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Global aviation CO2 scheme proposal is a pragmatic compromise that must be implemented, says IATA chief

Global aviation CO2 scheme proposal is a pragmatic compromise that must be implemented, says IATA chief | A39

Wed 28 Sept 2016 – As government representatives start their deliberations today on finalising consensus on the CORSIA carbon offsetting scheme to cap net emissions from international aviation from 2020, the industry has urged them to agree on what would be the world’s first sectoral mechanism for tackling climate change. While the industry would have preferred a mandatory rather than initial voluntary approach covering all ICAO States, IATA’s new Director General, Alexandre de Juniac, said the current proposal was a pragmatic compromise. IATA says the scheme “must focus on real emissions reductions”, take into consideration differing circumstances of airlines based on maturity of markets and not distort competition. To coincide with the Assembly and to encourage governments to support CORSIA, cross-industry group ATAG has put together a series of videos featuring young aviation professionals calling for early environmental action.

 

As of today, 62 countries have now indicated they are prepared to participate in CORSIA from the start of the six-year voluntary phase in 2021 – Australia, Thailand, Israel and Costa Rica have signed up since the Assembly began yesterday. “Momentum is building,” observed de Juniac.

 

Added Michael Gill, Executive Director of the Air Transport Action Group (ATAG): “We are heartened to see these States now demonstrate their willingness to join the offset scheme voluntarily from the beginning. We encourage all other States meeting over the next two weeks of the Assembly to show the same leadership and sign up. Now is the time to follow the successful Paris Agreement with an aviation plan of action which will secure the sustainable future of the air transport sector.”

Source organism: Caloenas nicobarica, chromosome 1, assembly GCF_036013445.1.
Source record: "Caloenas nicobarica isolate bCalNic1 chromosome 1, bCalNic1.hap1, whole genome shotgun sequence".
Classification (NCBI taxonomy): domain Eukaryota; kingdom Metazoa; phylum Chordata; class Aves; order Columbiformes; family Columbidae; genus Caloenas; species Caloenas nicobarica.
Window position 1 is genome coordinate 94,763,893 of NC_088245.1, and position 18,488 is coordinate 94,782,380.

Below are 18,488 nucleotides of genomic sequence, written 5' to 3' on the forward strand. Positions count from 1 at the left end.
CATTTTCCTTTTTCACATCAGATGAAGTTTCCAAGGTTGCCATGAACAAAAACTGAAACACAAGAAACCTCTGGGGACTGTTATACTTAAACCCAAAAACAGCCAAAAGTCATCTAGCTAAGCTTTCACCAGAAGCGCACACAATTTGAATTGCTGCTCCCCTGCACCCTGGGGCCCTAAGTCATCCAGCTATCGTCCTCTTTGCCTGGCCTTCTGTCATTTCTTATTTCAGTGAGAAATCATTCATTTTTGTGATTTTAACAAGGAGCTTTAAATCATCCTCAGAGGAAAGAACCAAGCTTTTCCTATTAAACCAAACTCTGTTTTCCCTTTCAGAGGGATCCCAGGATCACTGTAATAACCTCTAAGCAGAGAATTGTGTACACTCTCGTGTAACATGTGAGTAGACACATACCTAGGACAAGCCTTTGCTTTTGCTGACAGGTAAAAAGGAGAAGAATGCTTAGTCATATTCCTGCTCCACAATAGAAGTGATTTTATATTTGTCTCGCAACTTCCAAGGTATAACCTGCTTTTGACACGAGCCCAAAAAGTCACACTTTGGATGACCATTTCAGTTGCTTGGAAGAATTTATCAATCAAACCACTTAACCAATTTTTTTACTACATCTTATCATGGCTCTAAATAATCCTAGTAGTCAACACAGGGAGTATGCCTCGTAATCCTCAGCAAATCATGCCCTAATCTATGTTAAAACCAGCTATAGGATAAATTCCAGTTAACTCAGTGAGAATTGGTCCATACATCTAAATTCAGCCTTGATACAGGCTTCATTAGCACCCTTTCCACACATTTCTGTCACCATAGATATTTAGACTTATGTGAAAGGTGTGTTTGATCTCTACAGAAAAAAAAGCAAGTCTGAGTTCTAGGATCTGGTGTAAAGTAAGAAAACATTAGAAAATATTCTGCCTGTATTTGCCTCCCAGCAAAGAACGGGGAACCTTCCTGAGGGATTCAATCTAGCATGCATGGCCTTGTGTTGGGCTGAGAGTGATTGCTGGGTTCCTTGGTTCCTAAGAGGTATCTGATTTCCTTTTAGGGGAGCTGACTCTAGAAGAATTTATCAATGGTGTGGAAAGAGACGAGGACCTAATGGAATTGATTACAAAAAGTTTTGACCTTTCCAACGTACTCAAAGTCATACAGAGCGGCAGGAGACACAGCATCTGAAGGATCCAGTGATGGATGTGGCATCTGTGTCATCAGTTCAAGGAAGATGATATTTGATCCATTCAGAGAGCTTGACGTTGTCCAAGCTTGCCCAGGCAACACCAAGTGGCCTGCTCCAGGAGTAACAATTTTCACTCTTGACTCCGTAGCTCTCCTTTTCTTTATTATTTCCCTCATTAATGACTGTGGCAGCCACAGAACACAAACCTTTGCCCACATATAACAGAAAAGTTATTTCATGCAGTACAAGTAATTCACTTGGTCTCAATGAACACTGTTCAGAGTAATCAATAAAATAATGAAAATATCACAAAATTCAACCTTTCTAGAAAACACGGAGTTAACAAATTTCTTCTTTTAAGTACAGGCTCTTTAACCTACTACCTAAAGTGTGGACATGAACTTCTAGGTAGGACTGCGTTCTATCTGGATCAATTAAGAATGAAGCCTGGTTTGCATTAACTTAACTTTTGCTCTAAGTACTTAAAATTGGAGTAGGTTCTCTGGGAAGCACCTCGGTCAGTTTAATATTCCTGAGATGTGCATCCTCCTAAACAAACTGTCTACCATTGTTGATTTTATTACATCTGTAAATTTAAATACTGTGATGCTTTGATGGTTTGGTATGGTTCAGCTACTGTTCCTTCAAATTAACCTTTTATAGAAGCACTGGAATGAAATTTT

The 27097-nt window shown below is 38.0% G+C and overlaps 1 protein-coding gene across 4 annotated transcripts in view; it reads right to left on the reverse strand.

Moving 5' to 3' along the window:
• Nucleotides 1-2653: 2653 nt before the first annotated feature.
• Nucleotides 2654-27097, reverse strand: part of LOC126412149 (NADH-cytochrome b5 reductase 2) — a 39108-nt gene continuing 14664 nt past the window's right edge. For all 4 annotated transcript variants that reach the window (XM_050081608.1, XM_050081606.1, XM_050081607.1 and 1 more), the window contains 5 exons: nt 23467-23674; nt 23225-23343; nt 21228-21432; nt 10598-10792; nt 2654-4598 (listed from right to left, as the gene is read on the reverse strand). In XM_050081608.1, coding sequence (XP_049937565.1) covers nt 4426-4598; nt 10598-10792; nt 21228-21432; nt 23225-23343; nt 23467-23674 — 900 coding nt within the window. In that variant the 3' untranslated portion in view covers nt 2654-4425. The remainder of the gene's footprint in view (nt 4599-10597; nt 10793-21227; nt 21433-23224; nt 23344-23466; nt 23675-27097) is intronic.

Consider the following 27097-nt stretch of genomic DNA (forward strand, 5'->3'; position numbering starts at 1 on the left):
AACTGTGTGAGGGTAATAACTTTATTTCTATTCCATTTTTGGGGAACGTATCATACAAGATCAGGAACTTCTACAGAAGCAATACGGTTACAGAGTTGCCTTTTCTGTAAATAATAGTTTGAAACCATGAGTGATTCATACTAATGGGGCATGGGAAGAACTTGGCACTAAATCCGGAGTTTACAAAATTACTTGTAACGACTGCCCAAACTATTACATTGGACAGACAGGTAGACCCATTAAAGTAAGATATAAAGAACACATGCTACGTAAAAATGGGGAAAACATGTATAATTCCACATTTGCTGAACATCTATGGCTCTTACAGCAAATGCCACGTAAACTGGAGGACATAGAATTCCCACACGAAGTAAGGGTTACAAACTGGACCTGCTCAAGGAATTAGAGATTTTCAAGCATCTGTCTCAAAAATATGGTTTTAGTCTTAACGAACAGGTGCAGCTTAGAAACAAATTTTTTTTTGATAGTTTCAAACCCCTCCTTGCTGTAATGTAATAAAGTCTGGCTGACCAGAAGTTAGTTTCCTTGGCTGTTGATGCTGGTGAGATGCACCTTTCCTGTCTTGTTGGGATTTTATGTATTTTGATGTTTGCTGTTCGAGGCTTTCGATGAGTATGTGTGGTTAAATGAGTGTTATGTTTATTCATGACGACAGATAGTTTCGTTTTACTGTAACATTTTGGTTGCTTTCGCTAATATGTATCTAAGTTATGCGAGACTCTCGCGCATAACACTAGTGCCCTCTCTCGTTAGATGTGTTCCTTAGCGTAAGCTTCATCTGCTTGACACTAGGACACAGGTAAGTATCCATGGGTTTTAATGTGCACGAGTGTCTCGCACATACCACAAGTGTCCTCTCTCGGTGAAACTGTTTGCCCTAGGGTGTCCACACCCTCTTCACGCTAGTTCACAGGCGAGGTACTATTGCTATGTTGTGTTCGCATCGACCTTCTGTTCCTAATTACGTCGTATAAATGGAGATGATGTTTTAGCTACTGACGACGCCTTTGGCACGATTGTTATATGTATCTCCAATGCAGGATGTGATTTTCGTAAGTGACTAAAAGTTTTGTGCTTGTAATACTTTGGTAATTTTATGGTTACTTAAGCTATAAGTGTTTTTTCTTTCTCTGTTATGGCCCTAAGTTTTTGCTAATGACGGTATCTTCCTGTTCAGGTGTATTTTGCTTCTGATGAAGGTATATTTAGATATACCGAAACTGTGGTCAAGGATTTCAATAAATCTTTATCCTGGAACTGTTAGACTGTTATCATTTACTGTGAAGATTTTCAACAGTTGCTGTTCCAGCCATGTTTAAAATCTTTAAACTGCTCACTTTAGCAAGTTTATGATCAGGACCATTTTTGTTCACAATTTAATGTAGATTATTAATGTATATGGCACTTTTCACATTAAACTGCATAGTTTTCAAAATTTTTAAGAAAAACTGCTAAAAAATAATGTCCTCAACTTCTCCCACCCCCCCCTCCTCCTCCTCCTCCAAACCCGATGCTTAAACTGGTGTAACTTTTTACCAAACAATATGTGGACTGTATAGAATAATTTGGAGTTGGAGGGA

IATA Senior Vice President Paul Steele, who has represented the industry at ICAO on the MBM issue over many years, said the participation of some less-developed States was important. “They didn’t need to volunteer but they have shown great leadership based on the spirit of the Paris Agreement,” he told journalists yesterday in Montreal. “This growing momentum is something we should embrace and celebrate.”

 

IATA describes the global market-based measure (GMBM) as a “critical gap-filler” until improvements in technology, operations and infrastructure could fully realise the sector’s sustainability goals that move from a 1.5% annual fuel efficiency improvement until 2020 to carbon-neutral growth from 2020 and then to reduce net emissions to half 2005 levels by 2050.

 

Compared to the possibility of a patchwork of national and regional measures in not having a global agreement, CORSIA represented the most cost-effective way for the industry to address its climate impact, using high quality offsets that benefit developing countries, said Steele.

 

He is confident a successful outcome can be achieved. “We are now much, much further down the road than we were at the last Assembly in 2013,” he said. “We should not pretend it’s easy but we’ve made a huge amount of progress.”

 

With negotiations still to take place over certain elements of the scheme, he wouldn’t predict when a result might be reached at the Assembly. “If it gets done early, so much the better but if it takes until the final Friday next week, then so be it. What’s important is that we come out with a deal.

 

“There is a confidence among States that this is the right way to go. If they succeed, it will be historic – it has never been done before for an industry sector.”

 

 

 



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